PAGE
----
Choledocholithiasis pathophysiology

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Editor-In-Chief: C. Michael Gibson, M.S., M.D. [1]; Associate Editor(s)-in-Chief: Adenike Eketunde

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It is thought that Choledocholithiasis is the result of gallstone produced either in the gall bladder or bile duct obstructing the common bile duct.


It is understood that the Bile is made in the liver and stored in the gallbladder. Concentrated bile from the gallbladder can lead to the formation of gallstone. The stone passes from the gallbladder to the cystic duct, then into the common bile duct (CBD), and block the CBD. [1]

Primary Choledocholithiasis is formed from stones within the bile duct that occur due to bile stasis in the CBD, forming an intraductal stone. The cause of bile duct stasis includes bile duct dilatation with increasing age. Less commonly, bile stasis can result from complications from Mirizzi Syndrome or hepatolithiasis (gallstone in the biliary duct of the liver). The obstructed flow of the bile duct leads to obstructive jaundice and possibly hepatitis. The stagnant Bile can lead to infection and inflammation of the bile duct, causing bactibilia and ascending cholangitis. If the blockage is at the common bile duct after the pancreatic duct, join the CBD, it can become inflamed, with autoactivation of pancreatic enzymes leading to gallstone pancreatitis. Choledocholithiasis can also be secondary to cholelithiasis and choledochoduodenal-fistula stricture. choledochoduodenal-fistula is an abnormal opening in choledochus and the duodenum and a rare complication of chronic duodenal ulcer with cholelithiasis. The stone formed in the gallstone and transported to the gallbladder usually pure choleterol stone, but can be pigment stones or mixed composition. The cholesterol stone is formed from supersaturation of cholesterol when there is not enough bile to saturate the choleterol in solution or impaired motility of the gallbladder. Pigment stone are formed from red blood cells breakdown.[2] [3] [4] [5]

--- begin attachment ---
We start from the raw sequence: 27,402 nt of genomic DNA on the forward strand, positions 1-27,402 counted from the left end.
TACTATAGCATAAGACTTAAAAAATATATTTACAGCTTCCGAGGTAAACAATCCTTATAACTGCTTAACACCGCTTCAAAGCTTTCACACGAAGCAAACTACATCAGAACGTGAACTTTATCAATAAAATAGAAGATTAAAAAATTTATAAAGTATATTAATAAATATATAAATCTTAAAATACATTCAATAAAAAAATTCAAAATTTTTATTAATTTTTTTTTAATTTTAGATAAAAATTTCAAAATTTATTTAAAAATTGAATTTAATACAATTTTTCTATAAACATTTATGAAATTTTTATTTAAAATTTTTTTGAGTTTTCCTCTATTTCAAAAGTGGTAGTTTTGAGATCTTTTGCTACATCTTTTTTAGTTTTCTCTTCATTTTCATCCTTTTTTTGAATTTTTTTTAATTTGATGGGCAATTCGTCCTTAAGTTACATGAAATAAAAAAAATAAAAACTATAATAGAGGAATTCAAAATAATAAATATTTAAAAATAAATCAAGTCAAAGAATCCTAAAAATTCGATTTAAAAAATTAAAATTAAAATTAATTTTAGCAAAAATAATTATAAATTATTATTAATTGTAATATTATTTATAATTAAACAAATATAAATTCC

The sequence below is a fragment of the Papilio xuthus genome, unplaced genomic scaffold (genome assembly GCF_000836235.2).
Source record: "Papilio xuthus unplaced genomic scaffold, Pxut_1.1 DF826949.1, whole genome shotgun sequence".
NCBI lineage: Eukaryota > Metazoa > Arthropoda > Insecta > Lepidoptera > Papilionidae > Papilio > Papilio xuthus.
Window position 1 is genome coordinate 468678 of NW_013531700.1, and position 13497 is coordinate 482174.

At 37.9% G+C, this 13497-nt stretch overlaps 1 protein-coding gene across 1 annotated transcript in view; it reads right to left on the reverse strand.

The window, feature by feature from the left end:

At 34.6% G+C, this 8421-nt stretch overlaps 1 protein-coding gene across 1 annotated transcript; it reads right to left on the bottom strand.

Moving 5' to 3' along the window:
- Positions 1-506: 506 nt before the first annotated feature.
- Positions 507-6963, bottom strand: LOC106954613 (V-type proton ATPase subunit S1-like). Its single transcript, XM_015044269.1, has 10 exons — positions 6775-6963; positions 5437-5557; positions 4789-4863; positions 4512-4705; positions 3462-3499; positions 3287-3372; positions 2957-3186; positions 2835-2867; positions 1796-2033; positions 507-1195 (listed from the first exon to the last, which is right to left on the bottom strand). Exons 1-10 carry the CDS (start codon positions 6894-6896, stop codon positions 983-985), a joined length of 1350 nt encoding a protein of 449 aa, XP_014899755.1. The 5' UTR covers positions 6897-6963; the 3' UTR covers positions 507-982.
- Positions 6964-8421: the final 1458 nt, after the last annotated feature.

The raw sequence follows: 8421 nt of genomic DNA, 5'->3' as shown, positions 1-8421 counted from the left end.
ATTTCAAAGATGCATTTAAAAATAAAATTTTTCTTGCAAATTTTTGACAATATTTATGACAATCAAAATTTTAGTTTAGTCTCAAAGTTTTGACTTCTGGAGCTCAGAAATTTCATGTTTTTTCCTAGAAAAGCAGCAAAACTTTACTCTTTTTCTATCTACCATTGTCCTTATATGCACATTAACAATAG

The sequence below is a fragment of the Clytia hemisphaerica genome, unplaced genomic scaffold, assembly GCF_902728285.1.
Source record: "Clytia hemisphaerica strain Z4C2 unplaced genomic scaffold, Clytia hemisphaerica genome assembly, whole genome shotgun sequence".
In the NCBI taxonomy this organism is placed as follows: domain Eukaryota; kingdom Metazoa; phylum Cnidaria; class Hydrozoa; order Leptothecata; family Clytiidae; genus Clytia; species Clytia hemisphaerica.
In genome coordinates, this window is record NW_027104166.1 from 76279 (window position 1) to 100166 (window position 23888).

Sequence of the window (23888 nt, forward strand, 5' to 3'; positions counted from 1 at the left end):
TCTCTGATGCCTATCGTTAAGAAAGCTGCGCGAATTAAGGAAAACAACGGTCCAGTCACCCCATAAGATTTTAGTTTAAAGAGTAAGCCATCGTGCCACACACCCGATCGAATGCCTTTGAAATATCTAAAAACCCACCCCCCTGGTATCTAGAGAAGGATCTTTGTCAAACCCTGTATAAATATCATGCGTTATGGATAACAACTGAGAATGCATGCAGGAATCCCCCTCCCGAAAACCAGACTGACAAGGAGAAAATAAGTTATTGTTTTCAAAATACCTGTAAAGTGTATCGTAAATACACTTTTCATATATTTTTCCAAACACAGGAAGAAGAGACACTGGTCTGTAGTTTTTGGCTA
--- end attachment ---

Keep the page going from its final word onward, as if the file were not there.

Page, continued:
2. Njeze GE (2013). "Gallstones". Niger J Surg. 19 (2): 49–55. doi:10.4103/1117-6806.119236. PMC 3899548. PMID 24497751.
  4. B S B, Kar A, Dutta M, Mandal A, De Bakshi S (2017). "A case of choledochoduodenal fistula - an unusual case report". Clin Case Rep. 5 (9): 1462–1464. doi:10.1002/ccr3.991. PMC 5582229. PMID 28878904.

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